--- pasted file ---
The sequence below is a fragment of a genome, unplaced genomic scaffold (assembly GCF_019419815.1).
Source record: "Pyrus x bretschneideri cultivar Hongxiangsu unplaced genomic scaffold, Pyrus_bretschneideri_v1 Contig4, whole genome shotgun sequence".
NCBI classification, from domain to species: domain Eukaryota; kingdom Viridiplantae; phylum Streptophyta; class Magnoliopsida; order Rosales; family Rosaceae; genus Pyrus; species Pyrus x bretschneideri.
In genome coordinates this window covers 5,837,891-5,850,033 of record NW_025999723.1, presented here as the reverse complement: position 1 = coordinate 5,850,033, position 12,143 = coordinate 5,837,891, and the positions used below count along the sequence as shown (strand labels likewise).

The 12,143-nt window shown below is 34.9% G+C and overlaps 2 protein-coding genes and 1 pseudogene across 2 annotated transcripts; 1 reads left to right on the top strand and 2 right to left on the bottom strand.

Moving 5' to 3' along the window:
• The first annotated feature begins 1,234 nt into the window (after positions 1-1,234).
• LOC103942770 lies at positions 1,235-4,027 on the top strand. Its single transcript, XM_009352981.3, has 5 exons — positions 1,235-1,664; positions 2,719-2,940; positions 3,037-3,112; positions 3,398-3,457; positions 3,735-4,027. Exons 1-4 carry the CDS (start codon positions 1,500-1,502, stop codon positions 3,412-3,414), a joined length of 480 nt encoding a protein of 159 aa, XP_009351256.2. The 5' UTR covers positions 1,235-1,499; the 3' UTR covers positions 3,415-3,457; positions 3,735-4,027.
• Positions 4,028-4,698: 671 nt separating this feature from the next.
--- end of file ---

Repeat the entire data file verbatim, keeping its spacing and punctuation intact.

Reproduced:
The sequence below is a fragment of a genome, unplaced genomic scaffold (assembly GCF_019419815.1).
Source record: "Pyrus x bretschneideri cultivar Hongxiangsu unplaced genomic scaffold, Pyrus_bretschneideri_v1 Contig4, whole genome shotgun sequence".
NCBI classification, from domain to species: domain Eukaryota; kingdom Viridiplantae; phylum Streptophyta; class Magnoliopsida; order Rosales; family Rosaceae; genus Pyrus; species Pyrus x bretschneideri.
In genome coordinates this window covers 5,837,891-5,850,033 of record NW_025999723.1, presented here as the reverse complement: position 1 = coordinate 5,850,033, position 12,143 = coordinate 5,837,891, and the positions used below count along the sequence as shown (strand labels likewise).

The 12,143-nt window shown below is 34.9% G+C and overlaps 2 protein-coding genes and 1 pseudogene across 2 annotated transcripts; 1 reads left to right on the top strand and 2 right to left on the bottom strand.

Moving 5' to 3' along the window:
• The first annotated feature begins 1,234 nt into the window (after positions 1-1,234).
• LOC103942770 lies at positions 1,235-4,027 on the top strand. Its single transcript, XM_009352981.3, has 5 exons — positions 1,235-1,664; positions 2,719-2,940; positions 3,037-3,112; positions 3,398-3,457; positions 3,735-4,027. Exons 1-4 carry the CDS (start codon positions 1,500-1,502, stop codon positions 3,412-3,414), a joined length of 480 nt encoding a protein of 159 aa, XP_009351256.2. The 5' UTR covers positions 1,235-1,499; the 3' UTR covers positions 3,415-3,457; positions 3,735-4,027.
• Positions 4,028-4,698: 671 nt separating this feature from the next.